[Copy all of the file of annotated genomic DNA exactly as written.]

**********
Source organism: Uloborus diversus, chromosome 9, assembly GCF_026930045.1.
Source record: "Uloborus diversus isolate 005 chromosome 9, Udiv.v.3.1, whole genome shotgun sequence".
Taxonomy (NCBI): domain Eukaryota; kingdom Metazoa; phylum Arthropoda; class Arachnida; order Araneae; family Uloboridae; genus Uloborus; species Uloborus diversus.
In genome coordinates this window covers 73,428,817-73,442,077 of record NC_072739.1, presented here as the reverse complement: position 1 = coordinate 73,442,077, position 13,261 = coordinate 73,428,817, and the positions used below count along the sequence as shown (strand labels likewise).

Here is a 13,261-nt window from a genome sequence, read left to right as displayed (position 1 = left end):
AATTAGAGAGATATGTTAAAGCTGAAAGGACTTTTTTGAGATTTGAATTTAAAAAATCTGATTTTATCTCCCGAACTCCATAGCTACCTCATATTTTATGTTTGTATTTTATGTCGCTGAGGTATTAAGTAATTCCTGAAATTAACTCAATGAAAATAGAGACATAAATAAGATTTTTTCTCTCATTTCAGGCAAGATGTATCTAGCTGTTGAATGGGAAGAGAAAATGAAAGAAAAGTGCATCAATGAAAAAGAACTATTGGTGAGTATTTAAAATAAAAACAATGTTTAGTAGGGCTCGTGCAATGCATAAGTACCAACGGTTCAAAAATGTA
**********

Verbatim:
Source organism: Uloborus diversus, chromosome 9, assembly GCF_026930045.1.
Source record: "Uloborus diversus isolate 005 chromosome 9, Udiv.v.3.1, whole genome shotgun sequence".
Taxonomy (NCBI): domain Eukaryota; kingdom Metazoa; phylum Arthropoda; class Arachnida; order Araneae; family Uloboridae; genus Uloborus; species Uloborus diversus.
In genome coordinates this window covers 73,428,817-73,442,077 of record NC_072739.1, presented here as the reverse complement: position 1 = coordinate 73,442,077, position 13,261 = coordinate 73,428,817, and the positions used below count along the sequence as shown (strand labels likewise).

Here is a 13,261-nt window from a genome sequence, read left to right as displayed (position 1 = left end):
AATTAGAGAGATATGTTAAAGCTGAAAGGACTTTTTTGAGATTTGAATTTAAAAAATCTGATTTTATCTCCCGAACTCCATAGCTACCTCATATTTTATGTTTGTATTTTATGTCGCTGAGGTATTAAGTAATTCCTGAAATTAACTCAATGAAAATAGAGACATAAATAAGATTTTTTCTCTCATTTCAGGCAAGATGTATCTAGCTGTTGAATGGGAAGAGAAAATGAAAGAAAAGTGCATCAATGAAAAAGAACTATTGGTGAGTATTTAAAATAAAAACAATGTTTAGTAGGGCTCGTGCAATGCATAAGTACCAACGGTTCAAAAATGTA